You'd probably recognize a quadrocopter or a swarmbot swooping in for a closer view, but a tiny dragonfly might escape your notice. A Georgia Tech spinoff is betting their unmanned aerial dragonfly vehicle will leave other micro flying bots in the dust.
The Atlanta-based company TechJet started as a spinoff from developments in Georgia Tech's Robotics and Intelligent Machines Department. One of their projects, called Dragonfly, was initially developed with $1 million in funding from the U.S. Air Force's Office of Scientific Research. Since then, the Dragonfly prototypes have become smaller and there are now five technology patents on the design.
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TechJet, led by cofounders Jayant Ratti and Emanuel Jones, pictures different Dragonfly versions being used for gaming, dynamic photography, home security and military surveillance. Inspired by the way real dragonflies can fly and hover, they developed a four-winged robot weighing less than one ounce that can do the same.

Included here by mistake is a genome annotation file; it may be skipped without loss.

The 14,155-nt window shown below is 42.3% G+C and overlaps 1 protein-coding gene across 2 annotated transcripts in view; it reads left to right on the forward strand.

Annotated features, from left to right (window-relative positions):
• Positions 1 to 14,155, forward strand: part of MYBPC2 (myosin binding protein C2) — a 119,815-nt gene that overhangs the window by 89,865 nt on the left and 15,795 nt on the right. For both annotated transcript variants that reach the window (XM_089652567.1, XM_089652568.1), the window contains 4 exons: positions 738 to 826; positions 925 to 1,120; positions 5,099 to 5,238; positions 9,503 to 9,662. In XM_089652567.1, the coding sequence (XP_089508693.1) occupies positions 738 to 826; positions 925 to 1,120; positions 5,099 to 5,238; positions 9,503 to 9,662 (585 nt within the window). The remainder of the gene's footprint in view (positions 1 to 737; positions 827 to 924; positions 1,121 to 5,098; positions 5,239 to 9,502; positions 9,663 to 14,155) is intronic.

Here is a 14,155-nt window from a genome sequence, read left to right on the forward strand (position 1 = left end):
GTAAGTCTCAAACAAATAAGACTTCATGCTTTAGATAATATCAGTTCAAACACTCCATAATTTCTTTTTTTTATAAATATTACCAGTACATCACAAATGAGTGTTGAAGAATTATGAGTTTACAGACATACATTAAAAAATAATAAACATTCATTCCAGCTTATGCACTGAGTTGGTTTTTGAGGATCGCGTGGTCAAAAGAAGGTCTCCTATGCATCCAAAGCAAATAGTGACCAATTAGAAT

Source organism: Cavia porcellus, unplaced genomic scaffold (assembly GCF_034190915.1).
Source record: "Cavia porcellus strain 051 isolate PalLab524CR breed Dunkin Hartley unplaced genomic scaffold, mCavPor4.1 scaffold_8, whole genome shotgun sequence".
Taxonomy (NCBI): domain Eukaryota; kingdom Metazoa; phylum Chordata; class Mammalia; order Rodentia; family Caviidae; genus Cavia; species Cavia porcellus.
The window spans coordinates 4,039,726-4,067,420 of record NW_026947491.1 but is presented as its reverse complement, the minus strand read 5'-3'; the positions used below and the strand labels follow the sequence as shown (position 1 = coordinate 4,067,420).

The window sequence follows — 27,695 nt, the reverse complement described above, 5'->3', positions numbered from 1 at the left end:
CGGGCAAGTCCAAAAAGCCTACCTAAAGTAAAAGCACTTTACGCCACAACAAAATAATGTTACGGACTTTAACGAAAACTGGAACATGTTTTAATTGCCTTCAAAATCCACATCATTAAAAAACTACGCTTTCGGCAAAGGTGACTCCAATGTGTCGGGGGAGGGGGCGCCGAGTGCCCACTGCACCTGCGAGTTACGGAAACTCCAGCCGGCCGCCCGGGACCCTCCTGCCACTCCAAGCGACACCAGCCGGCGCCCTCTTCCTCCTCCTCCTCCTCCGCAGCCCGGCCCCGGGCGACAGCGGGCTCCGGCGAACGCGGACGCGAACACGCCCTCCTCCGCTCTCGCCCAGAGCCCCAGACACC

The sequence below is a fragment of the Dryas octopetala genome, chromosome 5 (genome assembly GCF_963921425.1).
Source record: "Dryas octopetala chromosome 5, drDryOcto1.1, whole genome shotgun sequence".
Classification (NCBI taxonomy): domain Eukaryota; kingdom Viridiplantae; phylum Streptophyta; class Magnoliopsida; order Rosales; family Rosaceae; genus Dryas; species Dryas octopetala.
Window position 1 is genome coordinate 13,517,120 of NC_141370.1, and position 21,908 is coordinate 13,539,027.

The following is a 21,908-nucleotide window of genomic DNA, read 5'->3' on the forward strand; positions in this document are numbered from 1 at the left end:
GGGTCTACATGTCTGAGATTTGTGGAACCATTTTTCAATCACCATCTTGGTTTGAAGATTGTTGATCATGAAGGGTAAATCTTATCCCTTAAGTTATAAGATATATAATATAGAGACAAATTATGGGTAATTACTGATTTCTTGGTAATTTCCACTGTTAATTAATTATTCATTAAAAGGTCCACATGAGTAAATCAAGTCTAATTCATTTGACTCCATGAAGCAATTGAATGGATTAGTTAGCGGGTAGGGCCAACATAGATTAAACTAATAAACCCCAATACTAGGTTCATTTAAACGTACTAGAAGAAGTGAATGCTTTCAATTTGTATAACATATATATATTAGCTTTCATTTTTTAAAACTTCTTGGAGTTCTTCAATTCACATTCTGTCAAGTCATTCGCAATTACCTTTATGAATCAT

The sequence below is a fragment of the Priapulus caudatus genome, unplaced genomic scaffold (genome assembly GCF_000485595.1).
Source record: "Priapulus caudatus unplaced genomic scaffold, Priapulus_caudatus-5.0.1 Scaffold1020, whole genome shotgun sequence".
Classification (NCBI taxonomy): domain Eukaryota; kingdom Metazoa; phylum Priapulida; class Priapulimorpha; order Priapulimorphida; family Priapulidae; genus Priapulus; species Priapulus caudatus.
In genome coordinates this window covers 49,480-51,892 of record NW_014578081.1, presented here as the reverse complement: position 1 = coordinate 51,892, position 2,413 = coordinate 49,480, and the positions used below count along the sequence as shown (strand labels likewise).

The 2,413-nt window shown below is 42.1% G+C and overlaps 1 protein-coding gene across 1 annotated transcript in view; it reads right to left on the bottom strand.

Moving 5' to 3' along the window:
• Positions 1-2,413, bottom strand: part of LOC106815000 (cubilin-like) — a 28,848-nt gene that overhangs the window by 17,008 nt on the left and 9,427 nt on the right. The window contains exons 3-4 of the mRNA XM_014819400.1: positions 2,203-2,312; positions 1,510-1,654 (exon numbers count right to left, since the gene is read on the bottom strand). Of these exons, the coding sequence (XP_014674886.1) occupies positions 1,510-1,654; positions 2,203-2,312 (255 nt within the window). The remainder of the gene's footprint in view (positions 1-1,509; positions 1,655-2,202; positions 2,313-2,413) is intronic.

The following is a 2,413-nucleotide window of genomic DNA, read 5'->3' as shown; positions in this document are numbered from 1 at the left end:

Each Dragonfly has stereoscopic vision, flight control systems and a camera-ready operating system, according to the company. TechJet will be offering different options for robotics elements such as wings and actuators through its website, depending on what the user wants to do. For example, one version could be made more stable with better endurance for aerial photography.
TechJet is currently raising money through the site Indiegogo with the goal of delivering the robots starting early next year. Dragonfly packages range from around $100 to $500 and include Wi-Fi and cameras at the high end.
So if you see a strange-looking insect flying your way, just be careful before you swat at it. That dragonfly could be a spy.
Image: A prototype for TechJet's robot dragonfly in action. Credit: TechJet.